Strip District's 3 Crossings To Open Next Month
The first tenants will move into the new 54,000-square-foot 3 Crossings office building in the Strip District on Sept. 1, completing the first wave of a series of redevelopment projects between 25th and 27th streets.
Steve Guy, president and CEO of Oxford Development Company, said the project will give the area sorely-needed amenities like sidewalks, curbs, drainage and groundwater control systems, as well as updating the electrical pole configurations to more efficiently meet the needs of the neighborhood at large.
Guy said he hopes the project improves walkability, "and just simply the atmosphere.” Recent redevelopment mirrors the growth already sprouting elsewhere in the city.
“It’s great to see the growth of the Strip and what you’re witnessing here in 3 Crossings,” he said. “This is the here-and-now phase of the great transformation that’s taking place in Pittsburgh and around its surrounding communities.”
The project will ultimately add 13,000 square feet of retail space and 300 new apartment units, according to plans. An additional 375,000 square feet of office space was projected by developers to generate $5.8 million in new state tax revenue.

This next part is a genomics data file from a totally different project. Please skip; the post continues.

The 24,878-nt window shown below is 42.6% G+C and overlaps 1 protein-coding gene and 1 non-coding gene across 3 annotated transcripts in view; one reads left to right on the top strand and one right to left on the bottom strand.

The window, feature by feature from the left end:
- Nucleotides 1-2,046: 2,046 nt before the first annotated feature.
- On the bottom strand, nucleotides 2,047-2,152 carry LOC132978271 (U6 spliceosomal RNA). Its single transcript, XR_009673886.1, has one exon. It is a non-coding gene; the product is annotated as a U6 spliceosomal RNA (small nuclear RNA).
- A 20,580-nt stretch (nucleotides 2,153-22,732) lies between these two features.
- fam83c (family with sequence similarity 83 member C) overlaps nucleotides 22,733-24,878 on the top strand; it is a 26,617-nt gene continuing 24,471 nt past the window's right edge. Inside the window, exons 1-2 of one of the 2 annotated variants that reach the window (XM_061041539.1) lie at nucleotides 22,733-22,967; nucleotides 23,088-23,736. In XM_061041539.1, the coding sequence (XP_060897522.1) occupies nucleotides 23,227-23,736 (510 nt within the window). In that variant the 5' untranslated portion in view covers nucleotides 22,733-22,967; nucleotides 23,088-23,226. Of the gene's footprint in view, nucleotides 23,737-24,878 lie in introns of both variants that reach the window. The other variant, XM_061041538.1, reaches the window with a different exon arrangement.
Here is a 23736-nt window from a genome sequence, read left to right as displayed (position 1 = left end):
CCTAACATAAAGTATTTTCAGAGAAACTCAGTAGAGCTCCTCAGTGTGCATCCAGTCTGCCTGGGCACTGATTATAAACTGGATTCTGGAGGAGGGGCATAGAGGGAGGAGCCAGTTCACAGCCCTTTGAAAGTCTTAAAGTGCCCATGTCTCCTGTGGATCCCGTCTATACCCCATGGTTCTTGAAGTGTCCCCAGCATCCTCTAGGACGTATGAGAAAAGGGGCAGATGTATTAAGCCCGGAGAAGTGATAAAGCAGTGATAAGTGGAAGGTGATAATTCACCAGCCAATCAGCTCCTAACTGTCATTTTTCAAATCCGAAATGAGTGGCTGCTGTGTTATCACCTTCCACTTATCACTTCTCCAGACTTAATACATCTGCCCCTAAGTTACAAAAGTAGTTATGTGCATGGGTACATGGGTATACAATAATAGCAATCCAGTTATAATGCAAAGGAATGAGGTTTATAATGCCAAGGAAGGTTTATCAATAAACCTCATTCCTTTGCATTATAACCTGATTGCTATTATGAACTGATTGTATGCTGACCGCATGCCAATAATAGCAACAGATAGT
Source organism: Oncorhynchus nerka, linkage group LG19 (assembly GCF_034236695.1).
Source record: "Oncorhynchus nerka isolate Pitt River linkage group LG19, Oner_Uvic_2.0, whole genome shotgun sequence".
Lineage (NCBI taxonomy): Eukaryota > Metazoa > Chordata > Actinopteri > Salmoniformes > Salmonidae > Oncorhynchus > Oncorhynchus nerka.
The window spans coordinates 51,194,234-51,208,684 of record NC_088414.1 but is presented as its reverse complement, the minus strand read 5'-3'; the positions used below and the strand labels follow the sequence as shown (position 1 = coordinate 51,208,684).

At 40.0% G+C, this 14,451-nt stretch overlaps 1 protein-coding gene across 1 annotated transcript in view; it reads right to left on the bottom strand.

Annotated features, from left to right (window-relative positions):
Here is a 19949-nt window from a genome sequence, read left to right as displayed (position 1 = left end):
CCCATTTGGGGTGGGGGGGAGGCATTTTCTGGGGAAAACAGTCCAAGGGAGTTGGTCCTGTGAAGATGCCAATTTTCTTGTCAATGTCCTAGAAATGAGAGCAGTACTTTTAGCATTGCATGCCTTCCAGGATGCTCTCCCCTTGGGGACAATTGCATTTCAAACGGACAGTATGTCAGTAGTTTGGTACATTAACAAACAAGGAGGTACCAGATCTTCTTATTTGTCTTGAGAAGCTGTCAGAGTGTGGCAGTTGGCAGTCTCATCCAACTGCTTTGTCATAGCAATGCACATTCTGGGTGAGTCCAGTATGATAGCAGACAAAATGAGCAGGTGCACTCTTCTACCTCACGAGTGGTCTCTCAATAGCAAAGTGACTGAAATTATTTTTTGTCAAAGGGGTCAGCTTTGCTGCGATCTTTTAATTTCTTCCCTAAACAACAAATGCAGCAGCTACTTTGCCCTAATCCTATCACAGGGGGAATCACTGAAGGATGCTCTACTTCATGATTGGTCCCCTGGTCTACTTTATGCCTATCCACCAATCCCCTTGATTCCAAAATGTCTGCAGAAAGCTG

Waterfront development is also in the works. A trail flanking the Allegheny River is planned from 31st Street to 11th Street, where it will connect to the existing Strip District Trail that hugs the river to Point State Park.
Dave White, founding member of Burns White Attorneys at Law, told his workers in July that the firm would move its corporate office from the North Shore to 3 Crossings. He said the vibrant nature of the strip played into that decision.
“It’s unique, and its specialness is unique to Pittsburgh,” White said. “But with the development of 3 Crossings, I think it’s going to be an even more special place.”
Mayor Bill Peduto commended the build and planners' use of largely unused space. He said he hopes the development of 3 Crossings will lead to more development along the river in nearby areas.
“We have a riverfront, we have Smallman Street, we have Penn Avenue,” Peduto said. “We have three corridors that will be redeveloped in ways that will enhance the past and preserve it, and infill areas that were used for nothing more than storage of trucks.”